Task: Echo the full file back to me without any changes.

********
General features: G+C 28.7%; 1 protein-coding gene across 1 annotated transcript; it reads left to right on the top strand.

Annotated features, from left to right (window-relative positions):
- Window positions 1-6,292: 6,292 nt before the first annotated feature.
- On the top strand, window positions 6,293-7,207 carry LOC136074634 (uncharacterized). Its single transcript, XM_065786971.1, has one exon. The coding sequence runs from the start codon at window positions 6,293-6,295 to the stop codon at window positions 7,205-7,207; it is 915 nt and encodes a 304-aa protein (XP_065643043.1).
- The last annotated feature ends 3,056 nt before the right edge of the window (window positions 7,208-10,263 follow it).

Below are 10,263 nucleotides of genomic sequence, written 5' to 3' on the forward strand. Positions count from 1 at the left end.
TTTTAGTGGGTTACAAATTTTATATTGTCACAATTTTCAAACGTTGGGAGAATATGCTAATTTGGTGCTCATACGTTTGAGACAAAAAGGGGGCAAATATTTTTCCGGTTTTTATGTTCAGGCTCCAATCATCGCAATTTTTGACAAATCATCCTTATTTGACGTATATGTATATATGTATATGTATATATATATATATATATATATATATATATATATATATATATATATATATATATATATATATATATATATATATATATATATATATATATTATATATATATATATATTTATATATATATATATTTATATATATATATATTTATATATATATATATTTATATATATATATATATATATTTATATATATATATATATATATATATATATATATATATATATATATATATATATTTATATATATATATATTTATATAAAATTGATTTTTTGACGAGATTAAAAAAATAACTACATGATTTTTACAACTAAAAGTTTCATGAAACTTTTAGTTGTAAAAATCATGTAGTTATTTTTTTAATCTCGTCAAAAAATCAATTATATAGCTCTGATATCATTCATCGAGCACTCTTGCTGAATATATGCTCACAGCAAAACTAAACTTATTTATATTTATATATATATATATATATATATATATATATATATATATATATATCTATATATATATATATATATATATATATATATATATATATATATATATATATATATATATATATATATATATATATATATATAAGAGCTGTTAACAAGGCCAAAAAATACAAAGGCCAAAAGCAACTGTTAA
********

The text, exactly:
General features: G+C 28.7%; 1 protein-coding gene across 1 annotated transcript; it reads left to right on the top strand.

Annotated features, from left to right (window-relative positions):
- Window positions 1-6,292: 6,292 nt before the first annotated feature.
- On the top strand, window positions 6,293-7,207 carry LOC136074634 (uncharacterized). Its single transcript, XM_065786971.1, has one exon. The coding sequence runs from the start codon at window positions 6,293-6,295 to the stop codon at window positions 7,205-7,207; it is 915 nt and encodes a 304-aa protein (XP_065643043.1).
- The last annotated feature ends 3,056 nt before the right edge of the window (window positions 7,208-10,263 follow it).

Below are 10,263 nucleotides of genomic sequence, written 5' to 3' on the forward strand. Positions count from 1 at the left end.
TTTTAGTGGGTTACAAATTTTATATTGTCACAATTTTCAAACGTTGGGAGAATATGCTAATTTGGTGCTCATACGTTTGAGACAAAAAGGGGGCAAATATTTTTCCGGTTTTTATGTTCAGGCTCCAATCATCGCAATTTTTGACAAATCATCCTTATTTGACGTATATGTATATATGTATATGTATATATATATATATATATATATATATATATATATATATATATATATATATATATATATATATATATATATATATATATATATATATATATTATATATATATATATATTTATATATATATATATTTATATATATATATATTTATATATATATATATTTATATATATATATATATATATTTATATATATATATATATATATATATATATATATATATATATATATATATATATTTATATATATATATATTTATATAAAATTGATTTTTTGACGAGATTAAAAAAATAACTACATGATTTTTACAACTAAAAGTTTCATGAAACTTTTAGTTGTAAAAATCATGTAGTTATTTTTTTAATCTCGTCAAAAAATCAATTATATAGCTCTGATATCATTCATCGAGCACTCTTGCTGAATATATGCTCACAGCAAAACTAAACTTATTTATATTTATATATATATATATATATATATATATATATATATATATATATATCTATATATATATATATATATATATATATATATATATATATATATATATATATATATATATATATATATATATATATATATATAAGAGCTGTTAACAAGGCCAAAAAATACAAAGGCCAAAAGCAACTGTTAA